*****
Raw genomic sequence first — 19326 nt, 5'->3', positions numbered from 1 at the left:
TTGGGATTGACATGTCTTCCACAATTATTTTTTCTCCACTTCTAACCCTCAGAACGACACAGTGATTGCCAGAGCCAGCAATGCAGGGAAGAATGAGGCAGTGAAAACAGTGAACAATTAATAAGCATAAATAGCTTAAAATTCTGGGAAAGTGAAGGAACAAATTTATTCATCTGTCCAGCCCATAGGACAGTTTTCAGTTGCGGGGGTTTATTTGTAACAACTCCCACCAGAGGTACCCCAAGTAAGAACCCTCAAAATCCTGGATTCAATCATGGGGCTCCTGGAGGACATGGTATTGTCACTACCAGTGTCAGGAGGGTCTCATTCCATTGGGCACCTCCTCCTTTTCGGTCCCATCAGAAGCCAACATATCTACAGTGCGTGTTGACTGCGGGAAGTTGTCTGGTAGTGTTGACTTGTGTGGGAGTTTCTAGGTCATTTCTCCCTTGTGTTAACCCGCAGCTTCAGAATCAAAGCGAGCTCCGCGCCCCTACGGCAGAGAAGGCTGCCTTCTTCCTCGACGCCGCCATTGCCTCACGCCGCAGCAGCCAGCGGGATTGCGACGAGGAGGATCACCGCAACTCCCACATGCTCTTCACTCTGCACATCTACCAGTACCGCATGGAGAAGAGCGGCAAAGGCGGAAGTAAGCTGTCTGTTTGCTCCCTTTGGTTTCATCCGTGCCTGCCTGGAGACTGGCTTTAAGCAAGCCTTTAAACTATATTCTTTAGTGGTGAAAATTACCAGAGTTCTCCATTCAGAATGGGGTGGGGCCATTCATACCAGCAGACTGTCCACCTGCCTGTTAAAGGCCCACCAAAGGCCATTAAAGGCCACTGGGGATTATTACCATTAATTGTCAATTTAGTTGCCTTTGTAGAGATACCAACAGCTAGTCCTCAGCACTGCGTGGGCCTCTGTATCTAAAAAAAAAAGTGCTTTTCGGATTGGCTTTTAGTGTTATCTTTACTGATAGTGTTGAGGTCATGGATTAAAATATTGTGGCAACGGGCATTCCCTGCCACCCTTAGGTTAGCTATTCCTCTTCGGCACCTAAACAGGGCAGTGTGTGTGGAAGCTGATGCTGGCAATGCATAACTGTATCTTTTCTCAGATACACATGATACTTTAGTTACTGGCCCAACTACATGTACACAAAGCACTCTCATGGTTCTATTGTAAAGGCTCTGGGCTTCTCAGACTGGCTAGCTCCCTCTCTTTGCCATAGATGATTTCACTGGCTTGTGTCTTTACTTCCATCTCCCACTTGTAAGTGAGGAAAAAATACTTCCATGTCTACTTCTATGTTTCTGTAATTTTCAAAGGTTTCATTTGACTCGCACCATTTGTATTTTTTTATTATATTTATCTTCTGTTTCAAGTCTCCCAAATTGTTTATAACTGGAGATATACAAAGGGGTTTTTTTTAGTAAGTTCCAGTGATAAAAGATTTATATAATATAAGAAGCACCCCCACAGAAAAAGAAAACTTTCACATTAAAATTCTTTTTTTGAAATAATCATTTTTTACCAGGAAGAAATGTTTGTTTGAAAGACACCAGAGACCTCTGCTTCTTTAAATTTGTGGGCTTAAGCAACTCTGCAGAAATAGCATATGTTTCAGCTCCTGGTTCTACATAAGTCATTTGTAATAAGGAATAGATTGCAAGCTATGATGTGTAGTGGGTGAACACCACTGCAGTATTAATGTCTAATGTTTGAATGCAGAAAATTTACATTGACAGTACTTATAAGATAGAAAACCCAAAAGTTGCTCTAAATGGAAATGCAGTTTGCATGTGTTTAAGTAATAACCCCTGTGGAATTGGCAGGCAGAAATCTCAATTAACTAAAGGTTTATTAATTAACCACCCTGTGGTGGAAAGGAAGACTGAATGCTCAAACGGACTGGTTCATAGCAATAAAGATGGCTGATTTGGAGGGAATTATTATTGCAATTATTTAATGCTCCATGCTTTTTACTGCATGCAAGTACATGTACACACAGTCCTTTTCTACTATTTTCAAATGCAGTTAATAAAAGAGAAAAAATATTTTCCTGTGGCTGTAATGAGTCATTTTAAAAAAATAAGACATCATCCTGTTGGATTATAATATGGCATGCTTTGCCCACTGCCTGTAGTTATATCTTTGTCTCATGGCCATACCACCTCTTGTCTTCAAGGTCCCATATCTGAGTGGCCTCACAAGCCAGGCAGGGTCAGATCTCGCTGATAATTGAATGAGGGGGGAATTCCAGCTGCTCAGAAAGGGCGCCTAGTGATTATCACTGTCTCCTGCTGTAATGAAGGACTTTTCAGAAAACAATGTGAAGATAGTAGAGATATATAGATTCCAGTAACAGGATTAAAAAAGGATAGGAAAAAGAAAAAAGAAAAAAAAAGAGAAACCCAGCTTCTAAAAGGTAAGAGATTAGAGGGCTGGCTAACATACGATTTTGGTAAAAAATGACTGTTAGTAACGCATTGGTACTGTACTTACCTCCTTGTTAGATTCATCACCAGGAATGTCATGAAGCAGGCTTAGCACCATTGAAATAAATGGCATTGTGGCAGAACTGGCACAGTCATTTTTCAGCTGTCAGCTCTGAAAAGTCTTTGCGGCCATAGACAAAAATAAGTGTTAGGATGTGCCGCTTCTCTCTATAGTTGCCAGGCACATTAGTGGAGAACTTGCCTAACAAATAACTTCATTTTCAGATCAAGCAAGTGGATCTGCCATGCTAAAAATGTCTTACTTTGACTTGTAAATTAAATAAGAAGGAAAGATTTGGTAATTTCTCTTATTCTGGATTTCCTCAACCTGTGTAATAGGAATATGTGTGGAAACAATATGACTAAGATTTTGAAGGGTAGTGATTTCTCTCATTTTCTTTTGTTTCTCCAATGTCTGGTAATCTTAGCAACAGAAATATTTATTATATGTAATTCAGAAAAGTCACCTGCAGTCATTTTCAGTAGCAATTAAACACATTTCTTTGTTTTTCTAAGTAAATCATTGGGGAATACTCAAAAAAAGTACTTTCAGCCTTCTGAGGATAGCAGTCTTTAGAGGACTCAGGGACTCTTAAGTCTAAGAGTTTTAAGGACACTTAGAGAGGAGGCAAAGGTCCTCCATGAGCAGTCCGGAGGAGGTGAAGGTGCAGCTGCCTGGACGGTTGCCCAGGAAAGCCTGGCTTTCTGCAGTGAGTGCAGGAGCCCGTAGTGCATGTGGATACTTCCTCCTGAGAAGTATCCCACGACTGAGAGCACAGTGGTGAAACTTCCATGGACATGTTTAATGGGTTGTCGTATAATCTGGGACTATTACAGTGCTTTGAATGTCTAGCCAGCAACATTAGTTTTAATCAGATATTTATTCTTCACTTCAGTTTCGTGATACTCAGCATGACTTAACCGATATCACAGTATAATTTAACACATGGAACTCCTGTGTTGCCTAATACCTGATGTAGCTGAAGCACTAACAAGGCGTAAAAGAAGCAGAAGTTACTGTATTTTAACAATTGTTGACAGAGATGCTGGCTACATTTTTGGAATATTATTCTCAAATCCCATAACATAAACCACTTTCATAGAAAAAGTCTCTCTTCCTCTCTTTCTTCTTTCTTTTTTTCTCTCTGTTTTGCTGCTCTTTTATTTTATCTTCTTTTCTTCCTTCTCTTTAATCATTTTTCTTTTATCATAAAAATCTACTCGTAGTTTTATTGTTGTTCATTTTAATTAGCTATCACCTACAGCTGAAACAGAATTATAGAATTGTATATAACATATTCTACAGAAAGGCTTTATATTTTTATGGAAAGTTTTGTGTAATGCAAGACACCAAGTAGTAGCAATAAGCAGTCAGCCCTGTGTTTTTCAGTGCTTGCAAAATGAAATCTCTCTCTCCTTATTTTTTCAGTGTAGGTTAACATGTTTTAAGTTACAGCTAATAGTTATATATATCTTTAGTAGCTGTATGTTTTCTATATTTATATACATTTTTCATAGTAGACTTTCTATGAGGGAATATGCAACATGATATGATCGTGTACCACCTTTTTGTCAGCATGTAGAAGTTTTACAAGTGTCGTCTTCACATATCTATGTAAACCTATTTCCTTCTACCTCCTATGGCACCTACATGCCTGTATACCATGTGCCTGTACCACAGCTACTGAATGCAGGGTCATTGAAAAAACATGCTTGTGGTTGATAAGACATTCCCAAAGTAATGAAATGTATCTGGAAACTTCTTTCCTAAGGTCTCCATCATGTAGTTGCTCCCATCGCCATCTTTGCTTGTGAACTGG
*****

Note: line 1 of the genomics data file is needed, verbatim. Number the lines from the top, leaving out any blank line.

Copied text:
Raw genomic sequence first — 19326 nt, 5'->3', positions numbered from 1 at the left: